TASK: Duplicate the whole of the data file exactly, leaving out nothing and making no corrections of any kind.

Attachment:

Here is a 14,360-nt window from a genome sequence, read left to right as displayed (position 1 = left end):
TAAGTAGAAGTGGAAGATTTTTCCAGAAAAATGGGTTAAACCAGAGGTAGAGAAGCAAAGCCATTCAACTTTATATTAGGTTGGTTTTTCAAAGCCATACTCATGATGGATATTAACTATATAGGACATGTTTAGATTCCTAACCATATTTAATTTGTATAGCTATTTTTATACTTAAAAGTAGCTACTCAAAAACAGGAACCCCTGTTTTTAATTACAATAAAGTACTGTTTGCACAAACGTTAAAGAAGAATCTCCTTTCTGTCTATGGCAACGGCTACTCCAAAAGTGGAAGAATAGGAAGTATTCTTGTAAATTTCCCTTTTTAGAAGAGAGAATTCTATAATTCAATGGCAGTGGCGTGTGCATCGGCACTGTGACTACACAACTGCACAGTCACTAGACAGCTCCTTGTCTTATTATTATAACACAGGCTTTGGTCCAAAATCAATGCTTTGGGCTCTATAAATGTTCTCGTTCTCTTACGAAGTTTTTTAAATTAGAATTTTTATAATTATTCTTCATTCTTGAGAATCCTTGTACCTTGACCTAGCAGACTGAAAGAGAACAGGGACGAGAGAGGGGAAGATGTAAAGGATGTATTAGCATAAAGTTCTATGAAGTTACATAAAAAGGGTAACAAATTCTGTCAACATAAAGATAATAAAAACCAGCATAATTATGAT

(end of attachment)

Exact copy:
Here is a 14,360-nt window from a genome sequence, read left to right as displayed (position 1 = left end):
TAAGTAGAAGTGGAAGATTTTTCCAGAAAAATGGGTTAAACCAGAGGTAGAGAAGCAAAGCCATTCAACTTTATATTAGGTTGGTTTTTCAAAGCCATACTCATGATGGATATTAACTATATAGGACATGTTTAGATTCCTAACCATATTTAATTTGTATAGCTATTTTTATACTTAAAAGTAGCTACTCAAAAACAGGAACCCCTGTTTTTAATTACAATAAAGTACTGTTTGCACAAACGTTAAAGAAGAATCTCCTTTCTGTCTATGGCAACGGCTACTCCAAAAGTGGAAGAATAGGAAGTATTCTTGTAAATTTCCCTTTTTAGAAGAGAGAATTCTATAATTCAATGGCAGTGGCGTGTGCATCGGCACTGTGACTACACAACTGCACAGTCACTAGACAGCTCCTTGTCTTATTATTATAACACAGGCTTTGGTCCAAAATCAATGCTTTGGGCTCTATAAATGTTCTCGTTCTCTTACGAAGTTTTTTAAATTAGAATTTTTATAATTATTCTTCATTCTTGAGAATCCTTGTACCTTGACCTAGCAGACTGAAAGAGAACAGGGACGAGAGAGGGGAAGATGTAAAGGATGTATTAGCATAAAGTTCTATGAAGTTACATAAAAAGGGTAACAAATTCTGTCAACATAAAGATAATAAAAACCAGCATAATTATGAT